Story and photos by Lindi Pierce
There was a time, a simpler time, before all-inclusive resorts and luxury spas transformed our expectations of holidays. It was a time when a pristine lake and the lure of catching the big one, an open-rafter cottage with a screened porch and an outhouse, the waves lapping and the breeze sighing in the pines, and the easy conviviality of annual returnees assembled around a farm-house table or communal bonfire made summer memories.
In the early years of tourism, the 1920s to 1950s, a special breed of tourist destination flourished like the summer harvest. Cottage resorts sprouted up along the lakeshore on family farms, a kind of additional crop on sometimes cash-poor farms. There's a tradition of tourist homes or guest lodges - farm wives opening their dining room for home cooked meals and the spare bedroom for a guest or two, farmers building small cabins for much-needed summer tourist accommodation. The tourist homes felt comfortable because they were homes, and guests became like family.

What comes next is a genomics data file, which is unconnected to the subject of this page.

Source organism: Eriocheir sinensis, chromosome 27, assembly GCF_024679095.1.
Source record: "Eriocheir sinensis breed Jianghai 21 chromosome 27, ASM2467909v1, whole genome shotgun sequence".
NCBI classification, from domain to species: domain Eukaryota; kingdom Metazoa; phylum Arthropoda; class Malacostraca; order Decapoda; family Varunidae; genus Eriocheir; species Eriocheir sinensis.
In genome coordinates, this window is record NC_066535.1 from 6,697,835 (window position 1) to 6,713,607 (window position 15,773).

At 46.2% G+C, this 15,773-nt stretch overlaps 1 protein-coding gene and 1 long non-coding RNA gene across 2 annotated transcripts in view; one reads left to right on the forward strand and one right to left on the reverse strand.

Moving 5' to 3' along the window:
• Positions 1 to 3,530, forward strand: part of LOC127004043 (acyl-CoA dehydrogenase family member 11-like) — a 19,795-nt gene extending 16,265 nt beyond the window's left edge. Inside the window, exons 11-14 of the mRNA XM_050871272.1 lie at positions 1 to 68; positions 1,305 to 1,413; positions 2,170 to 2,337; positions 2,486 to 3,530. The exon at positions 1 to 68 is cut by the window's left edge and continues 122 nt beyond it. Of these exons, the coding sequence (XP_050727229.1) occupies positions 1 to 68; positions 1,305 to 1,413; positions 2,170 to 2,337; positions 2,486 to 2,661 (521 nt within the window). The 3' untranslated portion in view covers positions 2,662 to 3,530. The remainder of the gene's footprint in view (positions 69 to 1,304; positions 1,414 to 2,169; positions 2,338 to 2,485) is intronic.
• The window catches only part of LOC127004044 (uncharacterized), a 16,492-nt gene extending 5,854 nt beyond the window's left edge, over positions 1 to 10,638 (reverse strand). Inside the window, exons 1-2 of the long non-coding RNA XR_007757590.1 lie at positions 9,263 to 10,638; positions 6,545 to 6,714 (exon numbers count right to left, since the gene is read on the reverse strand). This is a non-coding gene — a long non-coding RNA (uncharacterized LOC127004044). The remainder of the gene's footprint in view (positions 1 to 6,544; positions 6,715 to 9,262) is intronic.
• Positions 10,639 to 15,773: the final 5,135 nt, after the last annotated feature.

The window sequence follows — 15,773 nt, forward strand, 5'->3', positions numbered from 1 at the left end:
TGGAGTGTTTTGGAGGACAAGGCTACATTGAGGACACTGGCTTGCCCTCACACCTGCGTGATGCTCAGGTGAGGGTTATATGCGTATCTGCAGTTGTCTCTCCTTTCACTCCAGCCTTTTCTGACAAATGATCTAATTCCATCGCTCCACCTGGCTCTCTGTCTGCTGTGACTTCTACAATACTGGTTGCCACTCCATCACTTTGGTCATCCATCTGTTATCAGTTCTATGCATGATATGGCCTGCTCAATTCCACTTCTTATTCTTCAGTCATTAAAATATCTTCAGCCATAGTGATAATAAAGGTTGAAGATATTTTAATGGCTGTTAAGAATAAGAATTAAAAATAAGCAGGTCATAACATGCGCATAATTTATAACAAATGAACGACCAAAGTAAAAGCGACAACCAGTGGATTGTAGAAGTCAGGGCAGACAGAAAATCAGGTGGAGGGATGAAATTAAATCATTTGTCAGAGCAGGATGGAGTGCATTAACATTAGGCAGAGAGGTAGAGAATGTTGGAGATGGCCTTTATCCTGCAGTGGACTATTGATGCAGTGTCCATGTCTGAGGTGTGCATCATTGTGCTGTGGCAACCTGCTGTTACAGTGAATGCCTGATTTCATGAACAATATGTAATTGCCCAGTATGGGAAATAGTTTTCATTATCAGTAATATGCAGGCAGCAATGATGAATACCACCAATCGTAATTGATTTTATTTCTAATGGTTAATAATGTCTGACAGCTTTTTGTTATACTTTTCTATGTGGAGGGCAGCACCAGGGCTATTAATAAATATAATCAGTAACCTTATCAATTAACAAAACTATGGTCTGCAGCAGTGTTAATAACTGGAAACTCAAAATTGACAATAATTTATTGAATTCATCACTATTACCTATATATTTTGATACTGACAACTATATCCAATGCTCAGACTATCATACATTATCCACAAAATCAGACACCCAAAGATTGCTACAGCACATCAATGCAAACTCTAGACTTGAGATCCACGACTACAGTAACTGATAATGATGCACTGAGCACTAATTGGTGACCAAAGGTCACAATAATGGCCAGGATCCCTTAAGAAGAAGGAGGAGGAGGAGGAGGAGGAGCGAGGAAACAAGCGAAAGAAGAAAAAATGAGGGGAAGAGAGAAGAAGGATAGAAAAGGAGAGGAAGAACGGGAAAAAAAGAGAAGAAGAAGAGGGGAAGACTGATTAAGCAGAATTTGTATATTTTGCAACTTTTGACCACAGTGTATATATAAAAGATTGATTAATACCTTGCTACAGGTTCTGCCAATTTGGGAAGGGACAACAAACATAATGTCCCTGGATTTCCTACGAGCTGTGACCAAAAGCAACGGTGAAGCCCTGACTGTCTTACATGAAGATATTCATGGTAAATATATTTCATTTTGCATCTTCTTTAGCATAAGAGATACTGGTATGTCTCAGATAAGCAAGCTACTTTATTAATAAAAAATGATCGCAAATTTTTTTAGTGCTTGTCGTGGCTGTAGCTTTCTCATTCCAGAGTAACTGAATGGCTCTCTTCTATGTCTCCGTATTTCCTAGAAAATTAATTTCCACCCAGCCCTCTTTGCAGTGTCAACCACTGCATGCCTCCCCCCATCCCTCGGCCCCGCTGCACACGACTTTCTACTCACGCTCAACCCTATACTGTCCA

As tastes changed, so did the fortunes of these little cottages, and some have evolved into summer homes for the descendants of early lodge operators. The Maloney and Bonter cottages on Crowe Lake, the Pitts family cottages on Moira Lake, and the Stoco Lake Mulrooney cottages have campfire stories to tell. With time, these cottage operations evolved into family enclaves, preserving and passing on the happy summer memories of generations of relatives and guests.
The Maloney family has been providing hospitality since the 1950s. Around the kitchen table at the farmhouse above Crowe Lake, Grandpa Joe and Grandma Bev (the family historian), their son Kevin and his wife Shelly and Helen, wife of Kevin's cousin Wayne, tell the story.